Do you need legal representation for your injury case?

One of the first questions that a person who is injured in an auto accident asks himself is whether he should handle the claim himself or retain an injury lawyer. And… if to hire a lawyer, how to find the right one – how to find an honest, aggressive legal professional who will obtain fair compensation and do a thorough job representing you? Choosing a lawyer can be a challenging task, especially in San Francisco, where there are literally hundreds and hundreds of personal injury lawyers.

Generally, a small accidents with minimal property damages and mild, soft tissue injuries injuries from which you completely recover within a month or so do not justify hiring an attorney unless the third-party insurance company of the driver at fault simply denies liability or are otherwise being unreasonable about settling your claim, not willing to compensate you for your basic medical expenses and for the time missed from work.

Otherwise, if you document your injuries, medical treatment and loss of wages well, you should be able to obtain fair compensation in your insurance settlement without the necessity of paying anywhere between 25% and 40% of your recovery to the attorney.

However, if you suffered a serious injury to one or more parts of your body in an auto accident, which is likely to have residual effects in the future or possibly for the rest of your life which has and will affect various aspects of your life and your ability to enjoy the typical social and professional activities, it is in your best interest to hire a reputable, knowledgeable, personal injury lawyer for a number of compelling reasons:

  1. Assessing your injury claim. An experienced personal injury attorney will help you understand the legal issues involved in your specific personal injury claim. Is the injury serious? Is it a permanent or temporary injury? Who was at fault? Was there an uninsured or underinsured motorist involved? Is there any third party responsibility? Do you have pain and suffering? Should you try to negotiate with the insurer yourself? Do you have to accept his settlement offer? Do you know what your case is worth (the insurance company does and won’t tell you)? A good lawyer will tell you whether it makes sense to sue in small claims court, to sue for a larger amount in state court or to settle out of court.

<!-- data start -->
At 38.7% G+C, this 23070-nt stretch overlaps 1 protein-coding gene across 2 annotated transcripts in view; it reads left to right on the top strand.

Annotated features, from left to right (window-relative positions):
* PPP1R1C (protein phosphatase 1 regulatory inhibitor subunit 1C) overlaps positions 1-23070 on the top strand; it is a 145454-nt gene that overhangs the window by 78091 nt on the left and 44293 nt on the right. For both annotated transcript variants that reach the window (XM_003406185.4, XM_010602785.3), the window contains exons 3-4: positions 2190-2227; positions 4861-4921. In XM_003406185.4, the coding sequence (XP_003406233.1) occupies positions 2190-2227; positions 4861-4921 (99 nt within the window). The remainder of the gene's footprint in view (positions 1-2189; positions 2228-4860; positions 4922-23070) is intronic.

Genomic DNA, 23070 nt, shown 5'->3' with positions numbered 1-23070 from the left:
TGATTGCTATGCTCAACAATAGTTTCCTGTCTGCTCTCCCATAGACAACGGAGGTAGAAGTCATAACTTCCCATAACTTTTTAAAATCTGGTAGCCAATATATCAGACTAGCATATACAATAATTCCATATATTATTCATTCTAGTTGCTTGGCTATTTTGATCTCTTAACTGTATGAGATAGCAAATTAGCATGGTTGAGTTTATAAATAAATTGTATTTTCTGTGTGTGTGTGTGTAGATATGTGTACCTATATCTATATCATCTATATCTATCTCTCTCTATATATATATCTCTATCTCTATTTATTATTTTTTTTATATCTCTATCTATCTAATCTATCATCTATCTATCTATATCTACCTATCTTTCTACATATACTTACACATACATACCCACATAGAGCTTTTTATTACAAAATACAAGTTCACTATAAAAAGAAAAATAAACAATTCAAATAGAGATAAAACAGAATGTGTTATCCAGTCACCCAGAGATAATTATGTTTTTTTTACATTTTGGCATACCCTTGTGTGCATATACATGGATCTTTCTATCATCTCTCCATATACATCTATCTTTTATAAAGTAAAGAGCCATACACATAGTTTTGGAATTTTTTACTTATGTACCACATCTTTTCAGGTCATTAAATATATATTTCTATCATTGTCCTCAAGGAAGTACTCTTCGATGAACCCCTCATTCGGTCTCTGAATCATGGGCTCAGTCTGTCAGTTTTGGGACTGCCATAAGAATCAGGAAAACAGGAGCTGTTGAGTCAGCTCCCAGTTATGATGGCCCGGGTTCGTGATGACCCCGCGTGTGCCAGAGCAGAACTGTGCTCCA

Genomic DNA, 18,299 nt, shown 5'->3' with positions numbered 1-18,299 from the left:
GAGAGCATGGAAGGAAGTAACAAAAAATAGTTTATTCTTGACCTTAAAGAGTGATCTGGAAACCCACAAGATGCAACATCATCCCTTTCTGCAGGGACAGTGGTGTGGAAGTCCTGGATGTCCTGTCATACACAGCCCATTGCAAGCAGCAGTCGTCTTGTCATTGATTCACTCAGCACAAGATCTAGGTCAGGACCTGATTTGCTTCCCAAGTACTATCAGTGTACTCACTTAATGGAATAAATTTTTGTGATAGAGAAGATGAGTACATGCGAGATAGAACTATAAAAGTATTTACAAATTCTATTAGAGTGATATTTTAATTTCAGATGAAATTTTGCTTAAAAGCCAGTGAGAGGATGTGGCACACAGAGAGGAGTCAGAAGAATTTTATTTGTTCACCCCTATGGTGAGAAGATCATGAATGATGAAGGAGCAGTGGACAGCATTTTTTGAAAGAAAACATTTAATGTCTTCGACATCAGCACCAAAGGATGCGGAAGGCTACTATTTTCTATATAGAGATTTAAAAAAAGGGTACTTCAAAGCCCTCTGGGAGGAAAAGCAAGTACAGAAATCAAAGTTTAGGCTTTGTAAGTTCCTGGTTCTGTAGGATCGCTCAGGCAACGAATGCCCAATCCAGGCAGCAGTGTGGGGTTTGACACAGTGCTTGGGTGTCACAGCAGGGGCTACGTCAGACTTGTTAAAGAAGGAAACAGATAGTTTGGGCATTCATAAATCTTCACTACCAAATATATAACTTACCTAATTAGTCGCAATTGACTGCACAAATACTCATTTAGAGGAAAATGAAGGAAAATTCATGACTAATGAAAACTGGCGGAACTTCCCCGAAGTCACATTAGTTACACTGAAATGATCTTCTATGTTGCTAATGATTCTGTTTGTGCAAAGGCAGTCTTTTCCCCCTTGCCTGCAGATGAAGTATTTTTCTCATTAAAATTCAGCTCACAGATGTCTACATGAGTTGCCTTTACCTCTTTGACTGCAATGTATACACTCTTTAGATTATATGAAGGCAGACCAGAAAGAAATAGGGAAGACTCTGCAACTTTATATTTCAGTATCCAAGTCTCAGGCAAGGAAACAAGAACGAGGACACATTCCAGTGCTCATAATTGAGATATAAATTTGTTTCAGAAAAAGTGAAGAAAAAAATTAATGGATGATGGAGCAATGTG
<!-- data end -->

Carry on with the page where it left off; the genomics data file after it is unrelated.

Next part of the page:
2. Obtaining additional evidence, information and reports. A good personal injury attorney will know what kinds of evidence to look for (i.e., medical and vocational evidence, police reports, etc.) and will investigate and interview potential witnesses for statements to gather all the necessary records and other evidence to prove the extent and the gravity of your injuries and to prove liability of the other party of it’s in dispute.
  3. Provide legal education to find a possible shortcut to resolving your injury claim. If representing yourself works better for you, consider using an attorney as a legal coach to help you (1) understand the personal injury law that applies to your case; (2) find the evidence that best supports your case; (3) understand the relative strengths and weaknesses of your claim; (4) understand the litigation process and customs unique to your local courts; (5) draft or review paperwork; (6) identify opportunities for a settlement to your personal injury claim; or (7) represent you if at some point you feel you can no longer go it alone.